Giovanni Grevi, Director, FRIDE
Programme Director of the Finnish Institute of International Affairs Juha Jokela opened the seminar by recalling that when planning the year at the Institute, the year 2013 seemed rather promising for European Union’s external relations. The review of the European External Action Service and — preparations for the December European Council meeting focusing on the European security and defence suggested that foreign and security policy would be high on the agenda of the EU in 2013. And while Europe’s financial crises have indeed directed a great deal of the EU’s and its member states’ attention to the European affairs, the world has not stopped changing around Europe. Thus the question whether EU needs to re-evaluate its security strategy (agreed in 2003 and updated in 2008) remains a relevant one. Moreover, the approaching appointment of the Commission and High Representative might open up a window of opportunity for strategic (re-)thinking in Europe.
In his speech Director of FRIDE, Giovanni Grevi, focused on dimensional shifts and changing nature of power in global political system. He stressed the importance of partnerships in world politics, and the use of partnerships in shaping the world. Relatedly, he highlighted flexibility as an increasingly significant feature for the EU in doing so.
Grevi identified four important dimensional shifts that should be recognized in world politics. First, a new generation of middle-powers has emerged, and they are likely to play a more crucial role in the future. Second, growing interdependency exposes states and other actors to several vulnerabilities. Third, increasing connectivity has improved citizens access to information. Fourth, the competition of ideas has increased. Against this background, Grevi suggested that the greatest added value that EU can bring to its member states is the “politics of scale”.
Marcin Zaborowski, Director of the Polish Institute of International Affairs, presented some of the key points published in the recent report of the European Global Strategy project. The foreign ministers of Italy, Poland, Spain and Sweden initiated the project, and four think tanks from these countries led the project. It aimed at beginning research and debate in the field of a common European strategy in global affairs. Zaborowski noted that while the EU’s first security strategy was a rather optimistic document, today’s debate takes place in a more defensive atmosphere. The discussion largely focused on concerns related to preserving European power and influence.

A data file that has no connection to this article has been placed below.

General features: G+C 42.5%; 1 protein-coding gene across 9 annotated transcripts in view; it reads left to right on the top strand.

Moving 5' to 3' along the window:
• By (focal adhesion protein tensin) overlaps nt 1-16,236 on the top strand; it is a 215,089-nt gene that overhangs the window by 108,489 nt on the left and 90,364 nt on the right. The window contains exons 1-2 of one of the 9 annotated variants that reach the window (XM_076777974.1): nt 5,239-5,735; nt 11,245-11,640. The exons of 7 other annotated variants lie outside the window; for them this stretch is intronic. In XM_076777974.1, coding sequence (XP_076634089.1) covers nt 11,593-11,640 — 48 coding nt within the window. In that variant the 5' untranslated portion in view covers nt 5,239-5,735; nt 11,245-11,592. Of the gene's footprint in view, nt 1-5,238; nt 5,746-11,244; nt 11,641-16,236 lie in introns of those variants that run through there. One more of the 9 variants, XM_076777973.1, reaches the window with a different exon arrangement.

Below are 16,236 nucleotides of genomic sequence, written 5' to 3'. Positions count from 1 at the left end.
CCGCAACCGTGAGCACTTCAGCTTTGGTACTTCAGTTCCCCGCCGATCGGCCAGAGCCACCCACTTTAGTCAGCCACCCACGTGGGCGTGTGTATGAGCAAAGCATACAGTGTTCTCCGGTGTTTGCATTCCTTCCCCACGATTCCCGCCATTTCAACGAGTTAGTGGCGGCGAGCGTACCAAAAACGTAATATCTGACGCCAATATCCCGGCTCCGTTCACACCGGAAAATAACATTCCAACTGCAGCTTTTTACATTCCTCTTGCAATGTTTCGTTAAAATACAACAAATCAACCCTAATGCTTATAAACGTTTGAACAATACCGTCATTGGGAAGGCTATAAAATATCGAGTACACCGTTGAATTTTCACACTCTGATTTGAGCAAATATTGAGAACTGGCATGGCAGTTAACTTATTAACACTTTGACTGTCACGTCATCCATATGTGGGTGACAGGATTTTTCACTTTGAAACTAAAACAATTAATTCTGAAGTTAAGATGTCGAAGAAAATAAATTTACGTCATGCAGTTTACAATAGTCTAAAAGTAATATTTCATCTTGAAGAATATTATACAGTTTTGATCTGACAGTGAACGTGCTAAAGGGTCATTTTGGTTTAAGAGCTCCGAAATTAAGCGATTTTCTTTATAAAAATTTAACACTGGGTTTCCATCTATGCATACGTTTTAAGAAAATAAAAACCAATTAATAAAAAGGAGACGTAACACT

Zaborowski discussed Europe’s strategic objectives in the terms of three different levels – European, regional and global – of strategic thinking and action. Regarding the first level, he reminded that difficulties at home make it difficult for the EU to project its influence externally. Europe should increase its competitiveness and reduce the barriers between its internal market and the world beyond. Other important aspects that should be improved are energy-dependency and educational and scientific co-operation.
On the regional and global levels Zaborowski suggested that EU must prioritize trade and aid policies to areas that have strategic interests to the Union. Regarding the neighbourhood and regional level, EU should change the guiding rationale and include to its “strategic neighbourhood” the traditional neighbours and also broader areas that are functionally linked to vital European interests. At a global level, EU’s development policy should increasingly support EU’s strategic objectives and the Union should reinvest in region-building and increasing the participation of regional organizations in global governance structures.
Director General of the Ministry for Foreign Affairs of Finland, Kirsti Kauppi, suggested in her comment intervention that the problem of Europe relates to EU’s capabilities in the field of foreign and security policy. According to her, in order to generate the political will to act together, EU needs a renewed strategy for foreign and security policy. She added that we should look at the world through the perspective of shaping it. What is required is a common sense of purpose and a clear vision on how to work together in practice.
Jean Monnet Professor of the University of Tampere Hanna Ojanen reminded in her comment that EU benefits not only from shaping the world, but also from being shaped by it. She also noted that sometimes the EU has shaped the world without clearly manifested intention. Therefore the EU is shaped – intentionally or unintentionally – by other international organizations and actors, while these actors, in turn, are shaped by the Union. However, and above all EU is shaped by various internal and external expectations. Strategic thinking is needed to respond to these expectations and prioritize among them.